The guest contributor for this series is an information technology professional with degrees in computer science and information management. He possesses more than 10 years experience and has earned multiple industry certifications, including Net+ and an MCSE.
Our systems engineer began the story of his college’s networking renovation a couple of months ago. You can read his first report here.
The library is in a new building with two floors, a ground level and basement. The new facility is located 250 meters from the main campus building. The decision was made to connect it directly to the main campus building via multimode fiber.
The first floor houses 25 public nodes. I chose to load them with Windows 95, and they’ve been configured to use the Zero Administration Kit task station setup. One network printer services all of them.
Also on the first floor are five staff nodes running Windows NT 4 Workstation. They’ve been loaded with the Zero Administration Kit app station configuration and a single network printer for staff-use only.
There’s a computer lab in the basement. Twenty nodes running Windows 95 and the Zero Administration Kit app station configuration, along with another network printer, are located there. In addition, there are also 20 public nodes running Windows 95 and the Zero Administration Kit task station configuration, with a separate network printer and scanner for those nodes only.
However, the IT department is restricted to a single wiring closet in the library. Our best opportunity was to centrally locate it, which meant going to the basement, right next to the boiler room.
All the wiring was run using category five cable with gigabit certification. This wiring closet also serves as a shop to service computer equipment and store surplus parts. As college budgets are tight and must be maximized, an office that accommodates the help desk and development team has also been located in this room.
Recovering the satellites
The college also has two satellite campus locations. The first is approximately 100 miles to the south, while the other is another 100 miles to the east. Both campuses are directly connected to the Internet using virtual private networks supported by local Internet service providers.
Both of these campus facilities are housed in two-story buildings. Each has a wiring closet on the first floor. The two locations have four computer labs with 20 nodes and a single network printer each. Everything is connected to the wiring closets using 10/100 Mbps hubs and category five wire.
Inside each of the wiring closets, I chose to locate a BDC for the local NT domain, a file and print server, and a proxy server. (They’re nice closets; what can I say?)
All lab nodes are configured with Windows 95 and the Zero Administration Kit in app station configuration. Also, I installed and configured Internet Explorer 4 using the IE 4 admin kit.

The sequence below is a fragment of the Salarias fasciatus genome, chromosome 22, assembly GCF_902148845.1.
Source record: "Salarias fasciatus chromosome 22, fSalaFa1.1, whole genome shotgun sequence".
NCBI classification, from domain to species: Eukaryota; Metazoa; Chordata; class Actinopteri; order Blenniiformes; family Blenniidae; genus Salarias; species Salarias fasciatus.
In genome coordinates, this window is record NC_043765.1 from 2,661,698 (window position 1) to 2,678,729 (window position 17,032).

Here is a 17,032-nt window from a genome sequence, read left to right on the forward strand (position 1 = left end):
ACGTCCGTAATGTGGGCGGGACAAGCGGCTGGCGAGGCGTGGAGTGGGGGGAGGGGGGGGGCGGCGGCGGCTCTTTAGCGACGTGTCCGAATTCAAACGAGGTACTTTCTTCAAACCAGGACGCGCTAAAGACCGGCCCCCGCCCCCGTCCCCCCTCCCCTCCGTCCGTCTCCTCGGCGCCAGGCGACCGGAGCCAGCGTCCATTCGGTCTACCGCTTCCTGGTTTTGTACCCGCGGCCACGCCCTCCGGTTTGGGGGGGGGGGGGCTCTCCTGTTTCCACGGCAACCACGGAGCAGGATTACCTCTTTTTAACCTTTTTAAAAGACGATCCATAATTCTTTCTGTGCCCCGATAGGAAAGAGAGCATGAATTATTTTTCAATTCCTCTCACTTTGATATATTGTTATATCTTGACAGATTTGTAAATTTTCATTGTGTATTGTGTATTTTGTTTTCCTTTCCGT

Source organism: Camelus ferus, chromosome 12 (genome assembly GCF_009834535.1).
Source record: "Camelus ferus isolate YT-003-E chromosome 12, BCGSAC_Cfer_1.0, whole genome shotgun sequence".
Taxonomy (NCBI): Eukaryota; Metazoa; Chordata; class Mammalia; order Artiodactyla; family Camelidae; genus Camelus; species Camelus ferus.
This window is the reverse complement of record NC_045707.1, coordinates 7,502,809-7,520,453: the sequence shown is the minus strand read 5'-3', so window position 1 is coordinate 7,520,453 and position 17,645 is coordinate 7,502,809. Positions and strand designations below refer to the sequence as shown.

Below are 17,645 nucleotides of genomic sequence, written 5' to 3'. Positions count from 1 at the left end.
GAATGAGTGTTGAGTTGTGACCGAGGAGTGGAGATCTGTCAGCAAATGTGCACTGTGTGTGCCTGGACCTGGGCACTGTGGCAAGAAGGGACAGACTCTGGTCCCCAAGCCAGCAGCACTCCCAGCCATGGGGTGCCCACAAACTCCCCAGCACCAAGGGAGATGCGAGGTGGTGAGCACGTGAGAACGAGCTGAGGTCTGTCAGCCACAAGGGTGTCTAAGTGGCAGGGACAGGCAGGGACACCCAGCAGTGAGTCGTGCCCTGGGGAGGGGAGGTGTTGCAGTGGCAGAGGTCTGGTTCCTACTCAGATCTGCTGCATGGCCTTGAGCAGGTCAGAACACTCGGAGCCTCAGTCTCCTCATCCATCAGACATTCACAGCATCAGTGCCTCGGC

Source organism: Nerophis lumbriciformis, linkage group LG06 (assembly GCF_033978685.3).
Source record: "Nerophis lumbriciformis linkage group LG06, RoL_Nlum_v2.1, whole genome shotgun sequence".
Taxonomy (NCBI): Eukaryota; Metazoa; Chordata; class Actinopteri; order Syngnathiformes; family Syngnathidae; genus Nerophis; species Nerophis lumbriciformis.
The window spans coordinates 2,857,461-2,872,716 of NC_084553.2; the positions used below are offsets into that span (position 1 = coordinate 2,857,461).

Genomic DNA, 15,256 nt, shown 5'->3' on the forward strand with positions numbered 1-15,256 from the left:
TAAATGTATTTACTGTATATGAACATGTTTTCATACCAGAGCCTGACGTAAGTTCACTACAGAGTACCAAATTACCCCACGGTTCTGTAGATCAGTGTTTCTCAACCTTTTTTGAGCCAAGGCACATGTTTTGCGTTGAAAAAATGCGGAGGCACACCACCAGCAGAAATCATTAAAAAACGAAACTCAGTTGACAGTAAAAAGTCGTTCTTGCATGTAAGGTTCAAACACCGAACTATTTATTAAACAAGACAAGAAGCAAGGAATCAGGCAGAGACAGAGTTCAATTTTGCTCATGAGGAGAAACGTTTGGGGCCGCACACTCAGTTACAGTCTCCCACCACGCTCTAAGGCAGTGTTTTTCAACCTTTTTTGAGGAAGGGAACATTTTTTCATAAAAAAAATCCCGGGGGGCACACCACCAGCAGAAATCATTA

A second technical school, just a mile away from the main campus, is housed in a one-story building. For several reasons, including cost, speed and location, it’s connected to the main campus via a microwave link.
The one wiring closet at that site stores a BDC for the single NT 4 domain. It also runs DHCP and secondary WINS services for the school. There’s a Windows NT Server 4 file and print server running with Services for Macintosh as well. Finally, a proxy server is necessary. It also hosts the auto-update version of IE 4 configured with the IE 4 administration kit.
All nodes on this satellite campus are connected to 10/100 hubs in this closet via category five wire certified for gigabit speeds.
The site supports four computer labs with 20 nodes. Each lab also has its own network printer. One of the labs has Power PCs running Macintosh OS 8 and a suite of Adobe products for graphics classes. Since the assignments for these classes require files reaching many megabytes in size, computers are equipped with Iomega Zip drives.
Two of the labs have Windows NT Workstation 4.0, again with the Zero Administration Kit in app station configuration. They’re also loaded with a special software bundle for animation classes. The assignments in these animation classes are often several hundreds of megabytes per file, so home directories have been configured on this location’s file server for all the animation students.
Network engineering students needing to experiment with network services as part of their curriculum required the segregation of the final laboratory from the rest of the system. This has been done via a Windows NT 4 server acting as a router.
Networks never get smaller
Faced with a daunting challenge earlier, I’ve been happy with the results of our architecture. Of course, since the IT bug began hitting the schools not long ago, everyone is singing for more.
First the faint calls for groupware were heard in the halls. Then, mumbles were heard in boardrooms for e-commerce capabilities and online classes.
What have I learned? I've learned that the law taught in graduate school is correct: Networks never get smaller, and they never get less complex.
If you'd like to share your opinion, please post a comment below or send the editor an e-mail.